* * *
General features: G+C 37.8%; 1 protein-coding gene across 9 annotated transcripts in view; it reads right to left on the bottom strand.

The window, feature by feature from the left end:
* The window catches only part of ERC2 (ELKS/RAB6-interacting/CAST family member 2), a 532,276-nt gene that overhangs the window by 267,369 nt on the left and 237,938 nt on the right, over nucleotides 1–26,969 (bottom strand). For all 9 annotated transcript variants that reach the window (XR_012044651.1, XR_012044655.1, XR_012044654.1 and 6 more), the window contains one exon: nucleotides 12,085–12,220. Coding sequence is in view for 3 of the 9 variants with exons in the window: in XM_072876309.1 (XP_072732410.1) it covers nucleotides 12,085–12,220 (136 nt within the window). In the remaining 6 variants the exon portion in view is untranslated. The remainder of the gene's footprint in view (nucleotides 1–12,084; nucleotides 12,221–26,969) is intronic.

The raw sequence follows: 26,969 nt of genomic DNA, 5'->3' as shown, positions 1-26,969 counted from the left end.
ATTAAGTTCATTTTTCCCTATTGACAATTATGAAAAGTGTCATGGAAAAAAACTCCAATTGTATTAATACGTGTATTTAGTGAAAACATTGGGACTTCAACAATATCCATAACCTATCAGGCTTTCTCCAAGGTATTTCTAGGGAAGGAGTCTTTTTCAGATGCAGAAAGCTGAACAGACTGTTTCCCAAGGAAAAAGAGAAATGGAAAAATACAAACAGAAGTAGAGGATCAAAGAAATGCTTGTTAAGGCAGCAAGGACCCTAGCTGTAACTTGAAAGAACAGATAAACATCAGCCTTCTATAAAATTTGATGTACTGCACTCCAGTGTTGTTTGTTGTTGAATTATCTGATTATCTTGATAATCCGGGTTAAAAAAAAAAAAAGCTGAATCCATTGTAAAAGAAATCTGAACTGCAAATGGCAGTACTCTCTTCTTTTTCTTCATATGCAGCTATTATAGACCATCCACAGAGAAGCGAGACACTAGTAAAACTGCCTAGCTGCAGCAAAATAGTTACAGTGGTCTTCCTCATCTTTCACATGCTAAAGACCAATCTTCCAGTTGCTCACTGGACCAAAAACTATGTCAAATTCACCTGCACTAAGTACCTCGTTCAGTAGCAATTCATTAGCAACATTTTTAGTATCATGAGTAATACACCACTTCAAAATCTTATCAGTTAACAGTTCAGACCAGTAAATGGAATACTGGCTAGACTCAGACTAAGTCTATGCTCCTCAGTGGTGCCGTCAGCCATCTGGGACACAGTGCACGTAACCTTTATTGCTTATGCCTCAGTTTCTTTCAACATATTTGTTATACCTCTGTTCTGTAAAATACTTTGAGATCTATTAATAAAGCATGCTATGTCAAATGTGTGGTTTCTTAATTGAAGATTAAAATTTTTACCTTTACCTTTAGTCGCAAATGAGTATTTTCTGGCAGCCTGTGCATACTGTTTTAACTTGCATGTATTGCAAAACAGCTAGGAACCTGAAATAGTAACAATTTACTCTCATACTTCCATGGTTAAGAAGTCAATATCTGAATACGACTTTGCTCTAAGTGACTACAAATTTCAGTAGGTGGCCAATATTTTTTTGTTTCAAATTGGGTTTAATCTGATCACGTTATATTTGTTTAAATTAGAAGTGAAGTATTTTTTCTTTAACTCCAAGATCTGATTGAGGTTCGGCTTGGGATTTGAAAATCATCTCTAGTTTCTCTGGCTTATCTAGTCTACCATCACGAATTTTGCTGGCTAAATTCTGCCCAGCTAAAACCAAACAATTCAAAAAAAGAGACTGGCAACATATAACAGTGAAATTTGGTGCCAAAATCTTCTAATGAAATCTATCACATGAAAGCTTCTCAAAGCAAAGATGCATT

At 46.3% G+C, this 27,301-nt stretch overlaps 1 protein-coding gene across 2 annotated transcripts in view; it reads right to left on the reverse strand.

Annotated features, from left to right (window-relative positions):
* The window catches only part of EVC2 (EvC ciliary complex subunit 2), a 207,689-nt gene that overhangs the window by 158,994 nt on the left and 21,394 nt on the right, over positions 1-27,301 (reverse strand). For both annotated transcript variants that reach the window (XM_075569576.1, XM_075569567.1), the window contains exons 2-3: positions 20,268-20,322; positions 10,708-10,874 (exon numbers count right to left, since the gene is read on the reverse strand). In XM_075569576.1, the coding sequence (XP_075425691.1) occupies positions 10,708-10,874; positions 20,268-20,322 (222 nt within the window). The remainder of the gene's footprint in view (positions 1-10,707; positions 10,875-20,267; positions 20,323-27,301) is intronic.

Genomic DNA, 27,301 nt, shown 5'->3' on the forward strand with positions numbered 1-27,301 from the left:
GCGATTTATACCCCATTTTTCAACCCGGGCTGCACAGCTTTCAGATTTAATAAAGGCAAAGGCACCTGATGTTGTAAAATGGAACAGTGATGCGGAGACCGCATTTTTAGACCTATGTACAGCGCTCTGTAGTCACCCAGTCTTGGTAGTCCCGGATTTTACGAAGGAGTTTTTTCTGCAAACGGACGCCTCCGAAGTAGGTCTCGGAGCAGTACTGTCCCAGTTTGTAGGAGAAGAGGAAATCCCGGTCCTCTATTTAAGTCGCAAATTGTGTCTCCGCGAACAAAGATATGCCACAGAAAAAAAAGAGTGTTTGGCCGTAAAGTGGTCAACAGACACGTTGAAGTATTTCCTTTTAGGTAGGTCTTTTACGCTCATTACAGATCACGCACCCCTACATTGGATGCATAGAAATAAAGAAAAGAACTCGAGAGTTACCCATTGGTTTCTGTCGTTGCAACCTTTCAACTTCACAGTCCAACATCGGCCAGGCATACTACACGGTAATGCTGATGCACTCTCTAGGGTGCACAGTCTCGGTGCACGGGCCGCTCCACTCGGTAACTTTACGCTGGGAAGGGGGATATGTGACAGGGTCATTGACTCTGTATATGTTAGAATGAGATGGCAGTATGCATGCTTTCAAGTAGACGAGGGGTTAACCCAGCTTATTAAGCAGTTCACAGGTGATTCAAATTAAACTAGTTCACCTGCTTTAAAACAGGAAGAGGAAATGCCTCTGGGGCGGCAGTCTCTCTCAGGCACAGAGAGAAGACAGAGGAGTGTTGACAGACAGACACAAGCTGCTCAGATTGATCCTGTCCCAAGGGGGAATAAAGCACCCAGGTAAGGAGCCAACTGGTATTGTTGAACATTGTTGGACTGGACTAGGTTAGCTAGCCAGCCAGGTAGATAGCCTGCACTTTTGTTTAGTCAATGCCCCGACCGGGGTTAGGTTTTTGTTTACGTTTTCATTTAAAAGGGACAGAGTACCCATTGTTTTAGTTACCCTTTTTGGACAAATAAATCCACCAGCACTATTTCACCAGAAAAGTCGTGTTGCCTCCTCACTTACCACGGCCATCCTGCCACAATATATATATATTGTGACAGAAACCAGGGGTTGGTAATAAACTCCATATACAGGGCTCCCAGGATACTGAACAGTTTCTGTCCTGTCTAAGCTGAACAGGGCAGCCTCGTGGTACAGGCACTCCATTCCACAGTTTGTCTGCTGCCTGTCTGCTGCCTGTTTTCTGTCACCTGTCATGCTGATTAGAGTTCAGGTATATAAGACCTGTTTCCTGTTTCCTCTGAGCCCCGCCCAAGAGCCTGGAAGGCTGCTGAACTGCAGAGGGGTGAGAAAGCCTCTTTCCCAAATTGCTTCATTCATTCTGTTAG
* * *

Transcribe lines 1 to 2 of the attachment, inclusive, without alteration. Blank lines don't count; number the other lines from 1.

General features: G+C 37.8%; 1 protein-coding gene across 9 annotated transcripts in view; it reads right to left on the bottom strand.

The window, feature by feature from the left end: